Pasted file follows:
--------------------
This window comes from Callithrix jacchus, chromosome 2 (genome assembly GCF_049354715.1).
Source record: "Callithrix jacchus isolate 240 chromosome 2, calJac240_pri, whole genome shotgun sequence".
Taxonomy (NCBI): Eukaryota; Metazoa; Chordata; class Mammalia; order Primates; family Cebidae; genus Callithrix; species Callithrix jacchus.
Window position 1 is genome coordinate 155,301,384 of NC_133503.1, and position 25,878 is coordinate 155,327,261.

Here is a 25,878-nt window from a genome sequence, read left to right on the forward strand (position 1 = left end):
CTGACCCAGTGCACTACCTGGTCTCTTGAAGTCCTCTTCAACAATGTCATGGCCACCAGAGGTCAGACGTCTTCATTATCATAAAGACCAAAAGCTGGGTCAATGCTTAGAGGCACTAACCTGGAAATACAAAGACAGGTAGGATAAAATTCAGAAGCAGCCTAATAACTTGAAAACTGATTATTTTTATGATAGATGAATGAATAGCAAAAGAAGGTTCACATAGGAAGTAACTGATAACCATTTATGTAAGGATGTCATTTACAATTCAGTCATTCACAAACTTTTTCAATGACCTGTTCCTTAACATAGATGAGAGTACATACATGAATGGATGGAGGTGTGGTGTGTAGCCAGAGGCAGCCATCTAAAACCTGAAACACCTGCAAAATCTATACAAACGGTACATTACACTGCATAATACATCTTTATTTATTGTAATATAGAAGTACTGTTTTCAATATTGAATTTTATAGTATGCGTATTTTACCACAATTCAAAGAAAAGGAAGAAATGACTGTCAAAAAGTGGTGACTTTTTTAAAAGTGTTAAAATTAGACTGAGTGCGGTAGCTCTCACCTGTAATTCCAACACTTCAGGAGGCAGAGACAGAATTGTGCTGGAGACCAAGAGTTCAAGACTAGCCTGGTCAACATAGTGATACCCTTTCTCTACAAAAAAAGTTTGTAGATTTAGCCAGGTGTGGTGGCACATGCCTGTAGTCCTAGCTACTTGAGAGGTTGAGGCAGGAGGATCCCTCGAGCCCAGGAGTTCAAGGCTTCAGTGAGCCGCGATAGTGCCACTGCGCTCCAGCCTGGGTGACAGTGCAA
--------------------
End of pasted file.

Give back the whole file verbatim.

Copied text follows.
This window comes from Callithrix jacchus, chromosome 2 (genome assembly GCF_049354715.1).
Source record: "Callithrix jacchus isolate 240 chromosome 2, calJac240_pri, whole genome shotgun sequence".
Taxonomy (NCBI): Eukaryota; Metazoa; Chordata; class Mammalia; order Primates; family Cebidae; genus Callithrix; species Callithrix jacchus.
Window position 1 is genome coordinate 155,301,384 of NC_133503.1, and position 25,878 is coordinate 155,327,261.

Here is a 25,878-nt window from a genome sequence, read left to right on the forward strand (position 1 = left end):
CTGACCCAGTGCACTACCTGGTCTCTTGAAGTCCTCTTCAACAATGTCATGGCCACCAGAGGTCAGACGTCTTCATTATCATAAAGACCAAAAGCTGGGTCAATGCTTAGAGGCACTAACCTGGAAATACAAAGACAGGTAGGATAAAATTCAGAAGCAGCCTAATAACTTGAAAACTGATTATTTTTATGATAGATGAATGAATAGCAAAAGAAGGTTCACATAGGAAGTAACTGATAACCATTTATGTAAGGATGTCATTTACAATTCAGTCATTCACAAACTTTTTCAATGACCTGTTCCTTAACATAGATGAGAGTACATACATGAATGGATGGAGGTGTGGTGTGTAGCCAGAGGCAGCCATCTAAAACCTGAAACACCTGCAAAATCTATACAAACGGTACATTACACTGCATAATACATCTTTATTTATTGTAATATAGAAGTACTGTTTTCAATATTGAATTTTATAGTATGCGTATTTTACCACAATTCAAAGAAAAGGAAGAAATGACTGTCAAAAAGTGGTGACTTTTTTAAAAGTGTTAAAATTAGACTGAGTGCGGTAGCTCTCACCTGTAATTCCAACACTTCAGGAGGCAGAGACAGAATTGTGCTGGAGACCAAGAGTTCAAGACTAGCCTGGTCAACATAGTGATACCCTTTCTCTACAAAAAAAGTTTGTAGATTTAGCCAGGTGTGGTGGCACATGCCTGTAGTCCTAGCTACTTGAGAGGTTGAGGCAGGAGGATCCCTCGAGCCCAGGAGTTCAAGGCTTCAGTGAGCCGCGATAGTGCCACTGCGCTCCAGCCTGGGTGACAGTGCAA